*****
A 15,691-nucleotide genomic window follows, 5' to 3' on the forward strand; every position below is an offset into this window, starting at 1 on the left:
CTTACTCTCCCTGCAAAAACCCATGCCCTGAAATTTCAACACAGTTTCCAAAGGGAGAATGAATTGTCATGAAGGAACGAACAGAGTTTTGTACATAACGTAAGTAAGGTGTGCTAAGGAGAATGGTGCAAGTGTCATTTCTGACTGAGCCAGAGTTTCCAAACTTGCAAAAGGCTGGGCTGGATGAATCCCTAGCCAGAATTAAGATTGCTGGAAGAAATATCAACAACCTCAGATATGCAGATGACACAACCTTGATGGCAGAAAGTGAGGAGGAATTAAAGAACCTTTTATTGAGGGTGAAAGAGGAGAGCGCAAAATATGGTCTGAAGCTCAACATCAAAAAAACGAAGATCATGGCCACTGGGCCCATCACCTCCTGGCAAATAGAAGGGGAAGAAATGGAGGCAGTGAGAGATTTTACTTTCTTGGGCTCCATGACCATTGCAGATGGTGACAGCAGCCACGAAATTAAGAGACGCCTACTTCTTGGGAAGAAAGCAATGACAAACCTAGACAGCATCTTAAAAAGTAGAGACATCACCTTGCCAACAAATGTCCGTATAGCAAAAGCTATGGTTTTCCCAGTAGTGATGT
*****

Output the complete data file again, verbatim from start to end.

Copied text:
A 15,691-nucleotide genomic window follows, 5' to 3' on the forward strand; every position below is an offset into this window, starting at 1 on the left:
CTTACTCTCCCTGCAAAAACCCATGCCCTGAAATTTCAACACAGTTTCCAAAGGGAGAATGAATTGTCATGAAGGAACGAACAGAGTTTTGTACATAACGTAAGTAAGGTGTGCTAAGGAGAATGGTGCAAGTGTCATTTCTGACTGAGCCAGAGTTTCCAAACTTGCAAAAGGCTGGGCTGGATGAATCCCTAGCCAGAATTAAGATTGCTGGAAGAAATATCAACAACCTCAGATATGCAGATGACACAACCTTGATGGCAGAAAGTGAGGAGGAATTAAAGAACCTTTTATTGAGGGTGAAAGAGGAGAGCGCAAAATATGGTCTGAAGCTCAACATCAAAAAAACGAAGATCATGGCCACTGGGCCCATCACCTCCTGGCAAATAGAAGGGGAAGAAATGGAGGCAGTGAGAGATTTTACTTTCTTGGGCTCCATGACCATTGCAGATGGTGACAGCAGCCACGAAATTAAGAGACGCCTACTTCTTGGGAAGAAAGCAATGACAAACCTAGACAGCATCTTAAAAAGTAGAGACATCACCTTGCCAACAAATGTCCGTATAGCAAAAGCTATGGTTTTCCCAGTAGTGATGT